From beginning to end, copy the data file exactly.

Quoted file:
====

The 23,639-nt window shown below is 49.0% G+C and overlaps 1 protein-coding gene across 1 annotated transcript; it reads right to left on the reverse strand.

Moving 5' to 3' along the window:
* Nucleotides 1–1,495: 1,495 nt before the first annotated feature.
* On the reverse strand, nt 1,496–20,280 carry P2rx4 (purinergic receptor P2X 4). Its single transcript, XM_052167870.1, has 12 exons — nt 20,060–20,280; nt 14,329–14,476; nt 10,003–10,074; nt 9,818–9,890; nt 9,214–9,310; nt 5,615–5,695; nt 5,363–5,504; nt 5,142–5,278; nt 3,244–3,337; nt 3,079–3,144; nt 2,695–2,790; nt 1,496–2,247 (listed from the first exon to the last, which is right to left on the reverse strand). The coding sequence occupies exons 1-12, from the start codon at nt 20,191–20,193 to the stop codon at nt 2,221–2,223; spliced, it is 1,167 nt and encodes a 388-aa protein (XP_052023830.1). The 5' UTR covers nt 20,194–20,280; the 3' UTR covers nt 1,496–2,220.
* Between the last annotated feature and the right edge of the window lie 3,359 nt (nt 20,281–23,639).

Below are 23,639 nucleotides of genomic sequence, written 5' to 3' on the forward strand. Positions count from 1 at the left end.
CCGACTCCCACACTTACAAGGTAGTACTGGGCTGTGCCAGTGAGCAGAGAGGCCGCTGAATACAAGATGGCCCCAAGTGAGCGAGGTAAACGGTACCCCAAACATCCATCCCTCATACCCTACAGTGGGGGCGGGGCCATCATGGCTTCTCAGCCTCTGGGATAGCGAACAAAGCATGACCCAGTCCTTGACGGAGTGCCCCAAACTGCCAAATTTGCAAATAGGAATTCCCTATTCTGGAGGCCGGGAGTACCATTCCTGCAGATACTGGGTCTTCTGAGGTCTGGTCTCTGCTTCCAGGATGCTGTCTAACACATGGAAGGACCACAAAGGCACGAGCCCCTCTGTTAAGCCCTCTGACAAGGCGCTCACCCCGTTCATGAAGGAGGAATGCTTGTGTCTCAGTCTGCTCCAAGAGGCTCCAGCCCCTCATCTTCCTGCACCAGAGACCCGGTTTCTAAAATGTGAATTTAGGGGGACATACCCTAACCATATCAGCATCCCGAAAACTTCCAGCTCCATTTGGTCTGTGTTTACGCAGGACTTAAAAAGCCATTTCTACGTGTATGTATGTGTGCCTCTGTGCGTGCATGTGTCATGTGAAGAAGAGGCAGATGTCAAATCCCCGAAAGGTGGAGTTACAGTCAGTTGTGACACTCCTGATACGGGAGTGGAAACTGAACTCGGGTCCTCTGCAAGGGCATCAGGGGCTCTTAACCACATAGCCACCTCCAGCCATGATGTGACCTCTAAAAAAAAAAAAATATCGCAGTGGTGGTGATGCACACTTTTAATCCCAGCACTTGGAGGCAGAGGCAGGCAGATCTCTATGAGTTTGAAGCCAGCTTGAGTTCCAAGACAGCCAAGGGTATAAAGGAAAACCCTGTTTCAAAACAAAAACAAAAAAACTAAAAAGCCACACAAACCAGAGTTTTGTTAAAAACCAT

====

The 23,639-nt window shown below is 49.0% G+C and overlaps 1 protein-coding gene across 1 annotated transcript; it reads right to left on the reverse strand.

Moving 5' to 3' along the window:
* Nucleotides 1–1,495: 1,495 nt before the first annotated feature.
* On the reverse strand, nt 1,496–20,280 carry P2rx4 (purinergic receptor P2X 4). Its single transcript, XM_052167870.1, has 12 exons — nt 20,060–20,280; nt 14,329–14,476; nt 10,003–10,074; nt 9,818–9,890; nt 9,214–9,310; nt 5,615–5,695; nt 5,363–5,504; nt 5,142–5,278; nt 3,244–3,337; nt 3,079–3,144; nt 2,695–2,790; nt 1,496–2,247 (listed from the first exon to the last, which is right to left on the reverse strand). The coding sequence occupies exons 1-12, from the start codon at nt 20,191–20,193 to the stop codon at nt 2,221–2,223; spliced, it is 1,167 nt and encodes a 388-aa protein (XP_052023830.1). The 5' UTR covers nt 20,194–20,280; the 3' UTR covers nt 1,496–2,220.
* Between the last annotated feature and the right edge of the window lie 3,359 nt (nt 20,281–23,639).

Below are 23,639 nucleotides of genomic sequence, written 5' to 3' on the forward strand. Positions count from 1 at the left end.
CCGACTCCCACACTTACAAGGTAGTACTGGGCTGTGCCAGTGAGCAGAGAGGCCGCTGAATACAAGATGGCCCCAAGTGAGCGAGGTAAACGGTACCCCAAACATCCATCCCTCATACCCTACAGTGGGGGCGGGGCCATCATGGCTTCTCAGCCTCTGGGATAGCGAACAAAGCATGACCCAGTCCTTGACGGAGTGCCCCAAACTGCCAAATTTGCAAATAGGAATTCCCTATTCTGGAGGCCGGGAGTACCATTCCTGCAGATACTGGGTCTTCTGAGGTCTGGTCTCTGCTTCCAGGATGCTGTCTAACACATGGAAGGACCACAAAGGCACGAGCCCCTCTGTTAAGCCCTCTGACAAGGCGCTCACCCCGTTCATGAAGGAGGAATGCTTGTGTCTCAGTCTGCTCCAAGAGGCTCCAGCCCCTCATCTTCCTGCACCAGAGACCCGGTTTCTAAAATGTGAATTTAGGGGGACATACCCTAACCATATCAGCATCCCGAAAACTTCCAGCTCCATTTGGTCTGTGTTTACGCAGGACTTAAAAAGCCATTTCTACGTGTATGTATGTGTGCCTCTGTGCGTGCATGTGTCATGTGAAGAAGAGGCAGATGTCAAATCCCCGAAAGGTGGAGTTACAGTCAGTTGTGACACTCCTGATACGGGAGTGGAAACTGAACTCGGGTCCTCTGCAAGGGCATCAGGGGCTCTTAACCACATAGCCACCTCCAGCCATGATGTGACCTCTAAAAAAAAAAAAATATCGCAGTGGTGGTGATGCACACTTTTAATCCCAGCACTTGGAGGCAGAGGCAGGCAGATCTCTATGAGTTTGAAGCCAGCTTGAGTTCCAAGACAGCCAAGGGTATAAAGGAAAACCCTGTTTCAAAACAAAAACAAAAAAACTAAAAAGCCACACAAACCAGAGTTTTGTTAAAAACCAT